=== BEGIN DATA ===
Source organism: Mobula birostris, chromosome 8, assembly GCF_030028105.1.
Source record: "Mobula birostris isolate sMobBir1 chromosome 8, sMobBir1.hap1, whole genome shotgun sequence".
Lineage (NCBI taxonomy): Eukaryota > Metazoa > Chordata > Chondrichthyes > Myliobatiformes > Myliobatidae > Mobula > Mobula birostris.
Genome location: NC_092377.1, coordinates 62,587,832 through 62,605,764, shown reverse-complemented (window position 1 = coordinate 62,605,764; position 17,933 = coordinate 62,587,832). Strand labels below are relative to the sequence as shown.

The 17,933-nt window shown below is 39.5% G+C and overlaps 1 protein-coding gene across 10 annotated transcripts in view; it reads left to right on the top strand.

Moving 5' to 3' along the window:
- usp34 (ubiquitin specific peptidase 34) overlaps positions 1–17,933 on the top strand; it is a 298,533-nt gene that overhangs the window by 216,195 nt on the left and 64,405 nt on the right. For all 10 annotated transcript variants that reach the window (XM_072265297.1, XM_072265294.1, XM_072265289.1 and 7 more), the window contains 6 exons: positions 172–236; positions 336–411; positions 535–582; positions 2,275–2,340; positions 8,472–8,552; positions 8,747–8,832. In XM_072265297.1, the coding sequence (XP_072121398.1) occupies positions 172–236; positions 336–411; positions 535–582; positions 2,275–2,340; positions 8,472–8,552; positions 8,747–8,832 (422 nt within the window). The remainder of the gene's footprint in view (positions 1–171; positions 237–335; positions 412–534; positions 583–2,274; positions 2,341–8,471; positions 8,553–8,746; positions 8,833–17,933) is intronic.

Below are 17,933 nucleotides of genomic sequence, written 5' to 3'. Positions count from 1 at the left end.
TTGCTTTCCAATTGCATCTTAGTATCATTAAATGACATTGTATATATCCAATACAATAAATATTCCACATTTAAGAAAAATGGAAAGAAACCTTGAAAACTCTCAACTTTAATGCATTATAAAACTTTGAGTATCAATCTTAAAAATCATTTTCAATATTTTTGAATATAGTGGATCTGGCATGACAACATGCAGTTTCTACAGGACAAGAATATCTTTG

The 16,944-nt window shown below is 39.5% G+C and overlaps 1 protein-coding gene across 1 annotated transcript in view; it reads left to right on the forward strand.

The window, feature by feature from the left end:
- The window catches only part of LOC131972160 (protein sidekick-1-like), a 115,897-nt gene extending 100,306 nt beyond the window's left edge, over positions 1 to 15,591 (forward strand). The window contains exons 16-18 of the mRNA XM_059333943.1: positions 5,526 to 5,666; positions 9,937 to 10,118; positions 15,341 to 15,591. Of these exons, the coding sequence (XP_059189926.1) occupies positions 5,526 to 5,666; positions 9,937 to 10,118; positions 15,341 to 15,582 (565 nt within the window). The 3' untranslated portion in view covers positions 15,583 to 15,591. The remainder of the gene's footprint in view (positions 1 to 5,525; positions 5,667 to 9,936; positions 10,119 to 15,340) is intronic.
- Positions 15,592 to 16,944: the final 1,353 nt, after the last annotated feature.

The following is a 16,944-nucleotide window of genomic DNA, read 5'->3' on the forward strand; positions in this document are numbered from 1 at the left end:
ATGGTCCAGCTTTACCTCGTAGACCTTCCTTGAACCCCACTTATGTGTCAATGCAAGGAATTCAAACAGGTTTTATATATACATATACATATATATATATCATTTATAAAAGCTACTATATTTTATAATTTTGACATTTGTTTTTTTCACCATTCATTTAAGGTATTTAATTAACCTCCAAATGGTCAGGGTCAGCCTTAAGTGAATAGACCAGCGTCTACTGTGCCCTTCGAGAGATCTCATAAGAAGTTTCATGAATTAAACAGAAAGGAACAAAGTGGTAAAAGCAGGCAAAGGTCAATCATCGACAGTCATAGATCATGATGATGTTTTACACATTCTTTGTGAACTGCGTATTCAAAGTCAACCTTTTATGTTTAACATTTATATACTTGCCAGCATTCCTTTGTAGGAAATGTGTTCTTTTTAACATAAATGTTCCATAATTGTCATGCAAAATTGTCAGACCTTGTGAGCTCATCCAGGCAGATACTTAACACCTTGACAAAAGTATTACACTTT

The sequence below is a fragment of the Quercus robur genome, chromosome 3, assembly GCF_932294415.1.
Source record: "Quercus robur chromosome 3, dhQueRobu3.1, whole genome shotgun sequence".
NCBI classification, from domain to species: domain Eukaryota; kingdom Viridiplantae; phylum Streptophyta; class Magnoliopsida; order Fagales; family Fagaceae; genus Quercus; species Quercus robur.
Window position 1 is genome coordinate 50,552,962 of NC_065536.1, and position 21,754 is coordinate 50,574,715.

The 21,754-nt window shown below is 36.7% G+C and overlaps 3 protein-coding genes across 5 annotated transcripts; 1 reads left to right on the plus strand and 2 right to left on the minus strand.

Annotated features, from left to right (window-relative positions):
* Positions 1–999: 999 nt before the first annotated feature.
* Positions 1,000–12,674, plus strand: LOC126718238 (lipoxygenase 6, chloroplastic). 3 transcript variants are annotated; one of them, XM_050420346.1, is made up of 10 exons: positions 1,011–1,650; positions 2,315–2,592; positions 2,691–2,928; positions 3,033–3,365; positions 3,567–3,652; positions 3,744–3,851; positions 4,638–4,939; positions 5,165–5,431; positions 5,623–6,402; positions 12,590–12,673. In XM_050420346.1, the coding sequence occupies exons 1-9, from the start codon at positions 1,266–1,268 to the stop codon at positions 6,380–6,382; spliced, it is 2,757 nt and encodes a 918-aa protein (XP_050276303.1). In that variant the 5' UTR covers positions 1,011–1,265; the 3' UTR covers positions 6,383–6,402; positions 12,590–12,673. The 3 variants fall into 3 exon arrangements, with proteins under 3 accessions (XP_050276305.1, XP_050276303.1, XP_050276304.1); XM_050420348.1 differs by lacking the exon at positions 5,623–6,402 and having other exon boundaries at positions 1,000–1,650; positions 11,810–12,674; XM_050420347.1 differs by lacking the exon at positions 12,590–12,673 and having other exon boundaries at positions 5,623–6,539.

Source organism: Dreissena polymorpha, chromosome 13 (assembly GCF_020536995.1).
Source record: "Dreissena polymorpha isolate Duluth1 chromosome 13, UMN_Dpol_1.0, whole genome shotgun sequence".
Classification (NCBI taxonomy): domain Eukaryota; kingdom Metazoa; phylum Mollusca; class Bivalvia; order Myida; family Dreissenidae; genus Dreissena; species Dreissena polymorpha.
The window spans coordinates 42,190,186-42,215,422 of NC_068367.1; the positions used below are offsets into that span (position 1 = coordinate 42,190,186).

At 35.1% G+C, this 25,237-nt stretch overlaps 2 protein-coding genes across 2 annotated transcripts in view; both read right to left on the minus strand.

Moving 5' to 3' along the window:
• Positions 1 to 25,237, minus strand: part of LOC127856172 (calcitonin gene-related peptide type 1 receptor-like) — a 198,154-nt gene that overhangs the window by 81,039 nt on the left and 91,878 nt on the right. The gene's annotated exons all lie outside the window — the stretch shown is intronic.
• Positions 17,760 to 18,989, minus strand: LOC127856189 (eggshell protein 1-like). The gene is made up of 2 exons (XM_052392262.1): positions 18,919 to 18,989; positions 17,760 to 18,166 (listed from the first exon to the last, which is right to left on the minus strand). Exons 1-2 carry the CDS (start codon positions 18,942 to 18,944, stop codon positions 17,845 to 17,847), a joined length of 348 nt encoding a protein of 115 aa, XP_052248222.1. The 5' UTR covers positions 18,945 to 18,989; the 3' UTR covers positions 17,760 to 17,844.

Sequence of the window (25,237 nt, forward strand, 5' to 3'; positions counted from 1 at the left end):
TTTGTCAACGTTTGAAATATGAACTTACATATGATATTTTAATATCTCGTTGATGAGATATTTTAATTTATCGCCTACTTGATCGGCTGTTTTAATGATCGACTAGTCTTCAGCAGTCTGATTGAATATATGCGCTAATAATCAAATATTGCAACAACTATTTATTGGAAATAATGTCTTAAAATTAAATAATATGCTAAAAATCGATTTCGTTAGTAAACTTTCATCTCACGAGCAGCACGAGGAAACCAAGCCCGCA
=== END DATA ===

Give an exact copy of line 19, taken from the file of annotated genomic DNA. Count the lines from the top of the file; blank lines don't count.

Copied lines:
Window position 1 is genome coordinate 50,552,962 of NC_065536.1, and position 21,754 is coordinate 50,574,715.